A Quiver in the Dirt
I spent a good chunk of last week in Winnipeg for our church’s national Assembly. So a quiet Monday morning back home would be an ideal time to begin sifting through four days of lectures, workshops, and conversation, coming up with some kind of a coherent “takeaway” from the variously inspiring, moving, frustrating, exhausting, and rewarding time spent with Mennonites from across Canada, right? Not really, as I turns out. Maybe that synthesis will come later. Today, my thoughts are running along different lines.
On Saturday morning, I had a delightful, hastily arranged breakfast at Stella’s Café with a friend who lives in Winnipeg. We talked about the peaks and valleys of pastoral ministries, about Christian higher education, about theology and the politics of denominations and conferences. Somewhere around the third cup of coffee, the conversation took an existential turn. I don’t remember what signaled the turn—something about getting older, perhaps? Or the experience of watching a church get along perfectly well without you once you leave? It doesn’t really matter. “You get to a point,” my friend said, “where you realize that one day we’re all going to be gone and everything we have done will only be remembered by a relatively small number of people.”
This is, of course, not exactly a blinding discovery. We all know that we will die. But for whatever reason this most obvious of truths really struck me as we sat there in Stella’s Café on a gloriously sunny Winnipeg morning. All the things that I think are so important, whatever I have managed to accomplish, whatever I have written, whatever words I have spoken, whatever tasks I have set my heart and mind to… Lost to the dull march of time. Remembered by a tiny few, if at all.
There is perspective in this realization, I suppose, if we are willing to accept it. We are, as the writer of Ecclesiastes says, a vapour, a mist. All of the projects that we think are so vitally important, all of the conferences and strategizing and agonized reflection upon this or that issue, all of the hand-wringing about the future of the church, all of our personal ambitions, the myriad ways we desperately seek to stake out our identities, the ways that we try to prove (to ourselves, mainly) that we’re not like those “other people” who don’t think or act correctly. Against the backdrop of cosmic time, these things seem almost comically insignificant. We are here for a few years, we run frantically around on the stage, we make a bit of noise, and then we’re gone. We leave barely a trace.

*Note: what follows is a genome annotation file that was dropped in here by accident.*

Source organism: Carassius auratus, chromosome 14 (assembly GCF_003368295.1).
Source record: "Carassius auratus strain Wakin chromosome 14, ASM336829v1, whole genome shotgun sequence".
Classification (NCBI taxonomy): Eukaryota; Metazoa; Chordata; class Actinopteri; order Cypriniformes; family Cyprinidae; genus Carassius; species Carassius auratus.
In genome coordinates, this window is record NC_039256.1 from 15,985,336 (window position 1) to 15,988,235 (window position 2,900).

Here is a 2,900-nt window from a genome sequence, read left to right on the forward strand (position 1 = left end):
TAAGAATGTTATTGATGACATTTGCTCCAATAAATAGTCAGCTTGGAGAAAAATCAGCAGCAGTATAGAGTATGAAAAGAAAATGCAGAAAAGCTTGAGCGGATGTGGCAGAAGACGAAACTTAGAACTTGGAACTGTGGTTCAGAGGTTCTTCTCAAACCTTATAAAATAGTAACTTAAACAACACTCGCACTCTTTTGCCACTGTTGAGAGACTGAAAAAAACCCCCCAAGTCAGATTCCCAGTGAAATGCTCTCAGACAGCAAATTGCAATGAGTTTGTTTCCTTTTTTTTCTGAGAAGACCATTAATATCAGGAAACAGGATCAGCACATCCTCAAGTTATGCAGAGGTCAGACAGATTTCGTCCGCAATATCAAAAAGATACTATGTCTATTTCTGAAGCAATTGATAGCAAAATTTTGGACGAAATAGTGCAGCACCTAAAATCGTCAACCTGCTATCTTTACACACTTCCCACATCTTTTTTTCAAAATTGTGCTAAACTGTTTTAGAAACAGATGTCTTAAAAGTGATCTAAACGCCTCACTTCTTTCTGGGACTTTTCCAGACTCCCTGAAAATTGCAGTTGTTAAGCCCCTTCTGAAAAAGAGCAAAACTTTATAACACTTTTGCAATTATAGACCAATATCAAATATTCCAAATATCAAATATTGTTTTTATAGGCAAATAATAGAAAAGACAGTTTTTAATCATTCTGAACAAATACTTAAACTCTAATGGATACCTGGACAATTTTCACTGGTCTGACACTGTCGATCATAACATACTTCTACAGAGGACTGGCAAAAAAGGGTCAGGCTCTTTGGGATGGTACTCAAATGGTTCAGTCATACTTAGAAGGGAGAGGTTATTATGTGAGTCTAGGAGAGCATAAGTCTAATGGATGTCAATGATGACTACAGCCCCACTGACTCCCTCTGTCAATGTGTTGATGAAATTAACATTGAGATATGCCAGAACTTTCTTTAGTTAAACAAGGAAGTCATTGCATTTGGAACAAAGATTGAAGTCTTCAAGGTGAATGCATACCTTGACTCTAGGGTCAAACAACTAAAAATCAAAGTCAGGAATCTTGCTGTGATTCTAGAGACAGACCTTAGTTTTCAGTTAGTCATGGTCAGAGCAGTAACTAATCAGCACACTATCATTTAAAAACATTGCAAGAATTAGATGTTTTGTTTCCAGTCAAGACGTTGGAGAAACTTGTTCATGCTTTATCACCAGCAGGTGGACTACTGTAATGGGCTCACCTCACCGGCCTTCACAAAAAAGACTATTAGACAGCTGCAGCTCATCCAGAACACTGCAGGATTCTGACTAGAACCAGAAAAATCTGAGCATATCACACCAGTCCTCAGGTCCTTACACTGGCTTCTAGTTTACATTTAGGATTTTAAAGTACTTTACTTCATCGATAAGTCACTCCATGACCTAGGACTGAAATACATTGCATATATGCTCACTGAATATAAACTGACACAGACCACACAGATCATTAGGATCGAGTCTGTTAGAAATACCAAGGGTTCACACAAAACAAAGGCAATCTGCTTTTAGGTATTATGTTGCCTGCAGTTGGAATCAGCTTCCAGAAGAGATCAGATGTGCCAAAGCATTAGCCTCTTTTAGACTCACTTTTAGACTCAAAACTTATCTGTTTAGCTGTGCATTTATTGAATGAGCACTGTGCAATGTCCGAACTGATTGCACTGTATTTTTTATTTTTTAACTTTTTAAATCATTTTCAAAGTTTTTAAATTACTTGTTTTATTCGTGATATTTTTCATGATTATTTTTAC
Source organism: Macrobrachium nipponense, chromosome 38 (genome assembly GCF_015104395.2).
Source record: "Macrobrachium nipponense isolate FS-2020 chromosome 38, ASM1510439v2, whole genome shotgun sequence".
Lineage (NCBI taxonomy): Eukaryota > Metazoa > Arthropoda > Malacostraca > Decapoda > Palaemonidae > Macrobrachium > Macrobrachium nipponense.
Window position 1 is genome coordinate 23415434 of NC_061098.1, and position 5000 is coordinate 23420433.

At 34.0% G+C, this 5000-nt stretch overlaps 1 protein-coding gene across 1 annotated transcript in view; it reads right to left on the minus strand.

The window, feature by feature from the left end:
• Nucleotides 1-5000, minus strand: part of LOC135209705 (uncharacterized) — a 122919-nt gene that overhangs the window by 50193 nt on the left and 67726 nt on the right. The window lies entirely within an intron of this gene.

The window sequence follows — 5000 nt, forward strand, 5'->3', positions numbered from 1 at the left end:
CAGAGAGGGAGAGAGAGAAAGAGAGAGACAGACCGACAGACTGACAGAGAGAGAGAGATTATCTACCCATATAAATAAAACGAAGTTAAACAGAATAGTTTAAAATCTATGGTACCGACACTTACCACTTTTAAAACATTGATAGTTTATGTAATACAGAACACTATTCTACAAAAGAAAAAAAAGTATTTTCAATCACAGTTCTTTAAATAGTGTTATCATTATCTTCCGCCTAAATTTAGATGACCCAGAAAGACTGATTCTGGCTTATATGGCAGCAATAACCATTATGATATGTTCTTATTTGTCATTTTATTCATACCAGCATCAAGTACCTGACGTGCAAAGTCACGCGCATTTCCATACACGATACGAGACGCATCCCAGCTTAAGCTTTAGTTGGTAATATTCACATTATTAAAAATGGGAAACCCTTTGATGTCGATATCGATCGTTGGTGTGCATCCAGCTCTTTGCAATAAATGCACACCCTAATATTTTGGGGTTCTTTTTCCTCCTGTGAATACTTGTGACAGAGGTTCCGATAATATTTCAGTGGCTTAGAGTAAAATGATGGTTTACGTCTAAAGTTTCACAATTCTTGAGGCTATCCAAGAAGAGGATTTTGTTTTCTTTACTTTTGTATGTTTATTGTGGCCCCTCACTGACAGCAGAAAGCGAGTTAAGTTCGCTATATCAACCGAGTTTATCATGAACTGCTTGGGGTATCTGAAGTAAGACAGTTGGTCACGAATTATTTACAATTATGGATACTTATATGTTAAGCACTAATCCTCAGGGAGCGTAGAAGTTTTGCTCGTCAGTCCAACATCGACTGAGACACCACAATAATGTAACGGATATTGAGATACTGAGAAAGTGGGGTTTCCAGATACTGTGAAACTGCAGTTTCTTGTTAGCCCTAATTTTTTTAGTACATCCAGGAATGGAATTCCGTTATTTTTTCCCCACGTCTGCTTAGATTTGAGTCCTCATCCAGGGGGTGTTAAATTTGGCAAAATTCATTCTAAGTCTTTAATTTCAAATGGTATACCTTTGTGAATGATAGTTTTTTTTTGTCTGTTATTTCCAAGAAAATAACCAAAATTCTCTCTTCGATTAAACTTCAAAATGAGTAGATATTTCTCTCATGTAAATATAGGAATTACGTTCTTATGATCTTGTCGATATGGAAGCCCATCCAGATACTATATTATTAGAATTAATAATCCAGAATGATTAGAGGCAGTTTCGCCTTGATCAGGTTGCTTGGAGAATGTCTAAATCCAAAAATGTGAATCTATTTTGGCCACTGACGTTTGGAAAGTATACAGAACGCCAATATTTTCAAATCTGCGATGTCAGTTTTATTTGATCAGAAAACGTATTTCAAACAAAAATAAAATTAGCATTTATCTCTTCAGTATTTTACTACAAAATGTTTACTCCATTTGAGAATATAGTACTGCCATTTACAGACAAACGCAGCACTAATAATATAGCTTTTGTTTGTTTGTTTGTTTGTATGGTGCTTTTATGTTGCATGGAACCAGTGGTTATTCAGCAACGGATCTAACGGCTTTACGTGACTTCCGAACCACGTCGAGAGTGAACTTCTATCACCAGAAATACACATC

There was a gloriously clear blue sky as I flew back home yesterday. As far as the eye could see, there were vast swaths of prairie bisected by little rivulets of water or gravel or asphalt. Over and over, I kept thinking, We are so very, very small. A line from one of my favourite songs from David Gray called “Ain’t No Love” came to mind:
And waiting there in every pause That old familiar fear that claws you Tells you nothing ain’t no good Then pulling back you see it all Down here so laughable and small Hardly a quiver in the dirt
Yes, this is so often how it seems. Laughable and small… Hardly a quiver in the dirt.
Of course, there are two turns one could make at this point in the (increasingly depressing, I fear) conversation, one “irreligious” and one “religious.” We could say, Yes, we are small and insignificant—not nearly as important as we like to think! A recognition of our smallness should be a stern rebuke to the anthropocentric hubris that imagines that we are at the centre of the universe. We are not the apple of God’s (or anyone else’s) eye. The sooner we realize this and get on with our meaningless lives, the better! Or, we could take the (perhaps more familiar) turn and say something like, Given how small we are, isn’t it amazing that God has made us so important?! Just a little lower than the angels (or God), according to Psalm 8, with all kinds of exciting dominion to boot!
I’m skating between these two poles this morning, to be honest. I have little time for some of the more misanthropic, irreligious interpretations of human smallness, mostly because these interpretations are often accompanied by ethical exhortations that demand human uniqueness and significance to at least as great a degree as anything we might find in the bible. Similarly, I get weary of hearing the grandeur of the cosmos and the smallness of humanity as a setup or some kind of contrived backdrop for a bland reaffirmation of how special we humans are. This somehow seems not to do justice to the experience of the small and transitory nature of life, the recognition, however and whenever it comes, that we are not nearly as significant as we are often pleased to imagine.
The first response squishes us even deeper into the dirt without taking seriously some of the loftier aspects of our humanity, while the second one tries to drag us up into the clouds without actually wrestling with the fleeting nature of human existence. As is so often the case, somewhere in the middle seems a better, more honest place to camp.
The writer of Ecclesiastes says that the end of the matter—the best response to the fleeting nature of human existence—is to fear God and keep his commandments. Jesus makes things simultaneously easier and harder for us. Love God. Love each other. This is the way that we were made to quiver in the dirt. Because, of course, one of the deepest of Christian convictions is that God himself entered the dirt and showed us where it comes from and what it is for. Dirt is where love grows.